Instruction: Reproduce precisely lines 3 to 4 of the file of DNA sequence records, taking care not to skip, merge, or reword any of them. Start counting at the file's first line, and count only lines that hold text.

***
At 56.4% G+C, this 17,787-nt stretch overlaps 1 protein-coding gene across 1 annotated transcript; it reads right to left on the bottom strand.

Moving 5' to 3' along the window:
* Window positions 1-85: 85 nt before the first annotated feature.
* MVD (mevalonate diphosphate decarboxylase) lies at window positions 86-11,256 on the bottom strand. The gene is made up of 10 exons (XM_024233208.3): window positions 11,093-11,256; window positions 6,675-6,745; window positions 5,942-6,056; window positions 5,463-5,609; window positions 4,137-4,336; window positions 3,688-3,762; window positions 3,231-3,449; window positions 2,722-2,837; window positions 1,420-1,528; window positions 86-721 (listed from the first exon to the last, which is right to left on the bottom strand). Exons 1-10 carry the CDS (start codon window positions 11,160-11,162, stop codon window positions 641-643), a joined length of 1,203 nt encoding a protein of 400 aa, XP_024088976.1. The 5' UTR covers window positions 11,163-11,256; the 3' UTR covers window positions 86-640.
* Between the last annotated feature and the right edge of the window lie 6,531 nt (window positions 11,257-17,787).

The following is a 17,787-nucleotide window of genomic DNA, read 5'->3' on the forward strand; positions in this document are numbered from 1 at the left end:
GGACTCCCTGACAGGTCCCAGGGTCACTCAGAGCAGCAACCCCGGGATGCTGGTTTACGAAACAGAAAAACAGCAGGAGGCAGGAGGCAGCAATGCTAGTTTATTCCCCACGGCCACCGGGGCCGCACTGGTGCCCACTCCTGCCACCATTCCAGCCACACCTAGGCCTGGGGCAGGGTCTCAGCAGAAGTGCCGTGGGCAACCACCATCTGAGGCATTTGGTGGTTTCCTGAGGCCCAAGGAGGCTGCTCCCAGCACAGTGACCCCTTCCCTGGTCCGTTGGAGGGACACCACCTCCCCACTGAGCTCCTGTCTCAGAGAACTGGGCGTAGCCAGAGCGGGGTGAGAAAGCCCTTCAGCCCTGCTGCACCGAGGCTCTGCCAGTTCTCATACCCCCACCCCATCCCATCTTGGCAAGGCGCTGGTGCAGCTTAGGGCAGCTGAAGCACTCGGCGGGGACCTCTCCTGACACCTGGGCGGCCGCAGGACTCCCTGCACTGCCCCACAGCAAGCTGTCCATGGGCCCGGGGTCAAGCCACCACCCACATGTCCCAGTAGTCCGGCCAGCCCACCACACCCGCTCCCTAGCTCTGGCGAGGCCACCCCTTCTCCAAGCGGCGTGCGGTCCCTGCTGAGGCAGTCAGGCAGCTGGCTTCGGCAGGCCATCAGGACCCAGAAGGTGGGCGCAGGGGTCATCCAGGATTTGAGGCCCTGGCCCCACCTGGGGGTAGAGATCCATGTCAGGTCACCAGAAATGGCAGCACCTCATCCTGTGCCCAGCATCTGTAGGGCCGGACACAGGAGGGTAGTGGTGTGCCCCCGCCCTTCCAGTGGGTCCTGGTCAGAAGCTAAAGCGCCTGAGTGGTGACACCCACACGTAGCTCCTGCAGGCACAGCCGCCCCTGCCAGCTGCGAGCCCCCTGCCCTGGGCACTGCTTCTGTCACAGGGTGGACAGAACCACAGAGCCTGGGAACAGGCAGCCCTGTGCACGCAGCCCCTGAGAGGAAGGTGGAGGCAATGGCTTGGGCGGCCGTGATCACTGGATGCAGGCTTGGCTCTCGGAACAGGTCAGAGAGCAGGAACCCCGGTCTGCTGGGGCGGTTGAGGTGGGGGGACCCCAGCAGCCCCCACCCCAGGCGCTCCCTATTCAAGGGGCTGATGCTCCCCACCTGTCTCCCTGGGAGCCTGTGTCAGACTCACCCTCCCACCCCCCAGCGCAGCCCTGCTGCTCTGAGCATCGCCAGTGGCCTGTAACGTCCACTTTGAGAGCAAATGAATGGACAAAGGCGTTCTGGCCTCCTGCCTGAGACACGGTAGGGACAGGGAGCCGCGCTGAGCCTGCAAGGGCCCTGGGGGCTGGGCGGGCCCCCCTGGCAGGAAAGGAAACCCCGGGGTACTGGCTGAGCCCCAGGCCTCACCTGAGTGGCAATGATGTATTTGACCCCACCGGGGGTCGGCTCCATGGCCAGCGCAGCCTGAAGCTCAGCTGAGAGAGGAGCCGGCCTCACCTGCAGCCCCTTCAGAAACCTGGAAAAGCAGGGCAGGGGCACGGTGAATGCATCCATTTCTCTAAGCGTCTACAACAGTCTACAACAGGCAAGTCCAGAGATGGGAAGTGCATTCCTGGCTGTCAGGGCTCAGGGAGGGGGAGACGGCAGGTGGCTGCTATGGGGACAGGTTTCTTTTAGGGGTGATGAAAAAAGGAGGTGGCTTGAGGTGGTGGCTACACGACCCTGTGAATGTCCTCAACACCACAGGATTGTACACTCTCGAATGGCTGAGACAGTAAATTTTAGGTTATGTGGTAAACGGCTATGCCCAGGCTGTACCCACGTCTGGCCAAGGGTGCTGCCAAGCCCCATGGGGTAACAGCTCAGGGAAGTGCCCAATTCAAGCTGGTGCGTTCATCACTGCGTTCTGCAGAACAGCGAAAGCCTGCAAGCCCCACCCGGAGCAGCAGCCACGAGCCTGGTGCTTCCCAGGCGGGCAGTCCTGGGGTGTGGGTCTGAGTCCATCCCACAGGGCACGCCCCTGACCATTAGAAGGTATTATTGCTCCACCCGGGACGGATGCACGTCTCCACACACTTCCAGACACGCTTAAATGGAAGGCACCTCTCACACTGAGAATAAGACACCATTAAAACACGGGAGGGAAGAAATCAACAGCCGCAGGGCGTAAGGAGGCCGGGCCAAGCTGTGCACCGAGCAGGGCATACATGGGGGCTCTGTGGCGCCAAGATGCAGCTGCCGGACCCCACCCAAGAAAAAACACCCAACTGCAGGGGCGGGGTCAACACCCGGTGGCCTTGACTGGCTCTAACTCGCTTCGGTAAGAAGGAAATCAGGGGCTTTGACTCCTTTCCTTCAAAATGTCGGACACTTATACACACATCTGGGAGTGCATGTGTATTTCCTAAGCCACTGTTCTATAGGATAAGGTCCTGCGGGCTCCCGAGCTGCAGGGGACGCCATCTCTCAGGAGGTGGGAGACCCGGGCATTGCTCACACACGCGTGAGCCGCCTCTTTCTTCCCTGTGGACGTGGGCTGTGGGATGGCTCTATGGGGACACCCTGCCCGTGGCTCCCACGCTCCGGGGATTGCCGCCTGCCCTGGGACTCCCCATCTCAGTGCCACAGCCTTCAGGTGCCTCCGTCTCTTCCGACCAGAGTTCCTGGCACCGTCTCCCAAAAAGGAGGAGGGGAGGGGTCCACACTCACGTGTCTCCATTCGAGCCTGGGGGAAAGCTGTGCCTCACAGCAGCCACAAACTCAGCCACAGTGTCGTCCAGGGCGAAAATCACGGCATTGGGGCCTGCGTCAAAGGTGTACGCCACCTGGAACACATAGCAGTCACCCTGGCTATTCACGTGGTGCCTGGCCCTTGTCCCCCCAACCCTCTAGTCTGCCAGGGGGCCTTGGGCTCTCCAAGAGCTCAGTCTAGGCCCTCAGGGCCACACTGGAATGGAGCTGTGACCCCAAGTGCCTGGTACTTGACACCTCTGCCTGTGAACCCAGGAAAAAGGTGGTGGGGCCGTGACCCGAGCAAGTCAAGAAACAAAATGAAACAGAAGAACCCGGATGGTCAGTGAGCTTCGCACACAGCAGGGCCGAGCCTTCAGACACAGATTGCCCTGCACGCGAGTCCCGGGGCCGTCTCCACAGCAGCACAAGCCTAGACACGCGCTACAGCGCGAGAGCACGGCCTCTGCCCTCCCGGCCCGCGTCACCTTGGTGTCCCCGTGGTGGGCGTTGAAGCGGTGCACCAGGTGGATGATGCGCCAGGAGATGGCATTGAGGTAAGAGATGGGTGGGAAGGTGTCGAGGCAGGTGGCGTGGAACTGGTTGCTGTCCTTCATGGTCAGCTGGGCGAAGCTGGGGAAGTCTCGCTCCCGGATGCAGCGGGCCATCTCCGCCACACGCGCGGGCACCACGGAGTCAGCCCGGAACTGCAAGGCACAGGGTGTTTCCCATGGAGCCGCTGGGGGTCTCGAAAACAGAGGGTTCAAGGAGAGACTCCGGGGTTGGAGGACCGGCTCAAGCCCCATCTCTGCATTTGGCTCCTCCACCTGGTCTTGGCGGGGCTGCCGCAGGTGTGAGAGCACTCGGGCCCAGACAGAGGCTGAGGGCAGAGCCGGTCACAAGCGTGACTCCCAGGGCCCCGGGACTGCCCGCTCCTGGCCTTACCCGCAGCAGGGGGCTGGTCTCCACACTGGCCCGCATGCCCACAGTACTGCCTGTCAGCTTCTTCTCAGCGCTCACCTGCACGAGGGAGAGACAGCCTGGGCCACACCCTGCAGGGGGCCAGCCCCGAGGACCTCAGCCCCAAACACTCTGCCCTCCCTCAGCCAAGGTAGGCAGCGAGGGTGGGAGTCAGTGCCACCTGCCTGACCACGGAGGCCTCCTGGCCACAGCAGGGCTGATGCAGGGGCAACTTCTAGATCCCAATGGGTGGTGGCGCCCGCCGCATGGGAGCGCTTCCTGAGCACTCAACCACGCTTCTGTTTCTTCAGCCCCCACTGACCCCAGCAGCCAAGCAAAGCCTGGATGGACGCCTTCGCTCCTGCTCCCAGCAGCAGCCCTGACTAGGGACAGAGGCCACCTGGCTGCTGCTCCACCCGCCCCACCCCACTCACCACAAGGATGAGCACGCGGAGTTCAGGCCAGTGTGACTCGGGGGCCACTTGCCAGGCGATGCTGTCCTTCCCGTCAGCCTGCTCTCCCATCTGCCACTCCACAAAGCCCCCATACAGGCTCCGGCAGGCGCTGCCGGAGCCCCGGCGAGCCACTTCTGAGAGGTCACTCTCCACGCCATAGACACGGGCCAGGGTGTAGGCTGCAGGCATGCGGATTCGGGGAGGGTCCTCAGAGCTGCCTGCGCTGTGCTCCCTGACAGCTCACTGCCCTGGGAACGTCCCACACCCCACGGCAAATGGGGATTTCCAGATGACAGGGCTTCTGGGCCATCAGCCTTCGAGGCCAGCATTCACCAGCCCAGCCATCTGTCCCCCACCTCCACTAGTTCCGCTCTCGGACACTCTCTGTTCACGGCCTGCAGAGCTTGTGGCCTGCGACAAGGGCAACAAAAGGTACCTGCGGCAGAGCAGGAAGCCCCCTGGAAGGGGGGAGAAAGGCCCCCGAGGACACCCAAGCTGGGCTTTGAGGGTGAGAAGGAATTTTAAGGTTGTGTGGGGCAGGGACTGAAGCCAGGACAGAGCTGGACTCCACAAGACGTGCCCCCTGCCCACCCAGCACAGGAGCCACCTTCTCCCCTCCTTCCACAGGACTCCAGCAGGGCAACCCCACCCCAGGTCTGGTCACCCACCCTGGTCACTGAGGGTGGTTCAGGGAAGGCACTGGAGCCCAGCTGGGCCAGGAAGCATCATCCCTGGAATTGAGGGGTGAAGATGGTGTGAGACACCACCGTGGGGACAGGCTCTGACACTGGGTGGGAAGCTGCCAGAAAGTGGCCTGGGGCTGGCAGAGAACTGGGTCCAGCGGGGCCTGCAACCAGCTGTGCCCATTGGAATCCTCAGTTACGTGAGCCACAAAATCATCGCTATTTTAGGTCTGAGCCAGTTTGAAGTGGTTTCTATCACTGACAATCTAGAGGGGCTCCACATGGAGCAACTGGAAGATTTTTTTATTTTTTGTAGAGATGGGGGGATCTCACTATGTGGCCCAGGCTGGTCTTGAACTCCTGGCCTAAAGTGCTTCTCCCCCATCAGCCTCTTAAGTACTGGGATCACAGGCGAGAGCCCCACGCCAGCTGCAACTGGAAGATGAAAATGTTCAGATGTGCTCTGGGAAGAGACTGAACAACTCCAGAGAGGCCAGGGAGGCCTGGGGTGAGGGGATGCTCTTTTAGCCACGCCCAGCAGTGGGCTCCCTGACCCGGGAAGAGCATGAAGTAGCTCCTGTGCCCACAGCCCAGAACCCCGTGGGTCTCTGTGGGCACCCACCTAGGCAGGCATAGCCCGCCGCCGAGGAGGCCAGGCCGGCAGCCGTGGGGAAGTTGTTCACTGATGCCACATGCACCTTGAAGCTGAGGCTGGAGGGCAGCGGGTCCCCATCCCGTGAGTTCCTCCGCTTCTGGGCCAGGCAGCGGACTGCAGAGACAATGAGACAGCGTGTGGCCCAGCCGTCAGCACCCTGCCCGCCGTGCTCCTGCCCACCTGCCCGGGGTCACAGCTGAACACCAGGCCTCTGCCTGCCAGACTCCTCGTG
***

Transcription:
* Window positions 1-85: 85 nt before the first annotated feature.
* MVD (mevalonate diphosphate decarboxylase) lies at window positions 86-11,256 on the bottom strand. The gene is made up of 10 exons (XM_024233208.3): window positions 11,093-11,256; window positions 6,675-6,745; window positions 5,942-6,056; window positions 5,463-5,609; window positions 4,137-4,336; window positions 3,688-3,762; window positions 3,231-3,449; window positions 2,722-2,837; window positions 1,420-1,528; window positions 86-721 (listed from the first exon to the last, which is right to left on the bottom strand). Exons 1-10 carry the CDS (start codon window positions 11,160-11,162, stop codon window positions 641-643), a joined length of 1,203 nt encoding a protein of 400 aa, XP_024088976.1. The 5' UTR covers window positions 11,163-11,256; the 3' UTR covers window positions 86-640.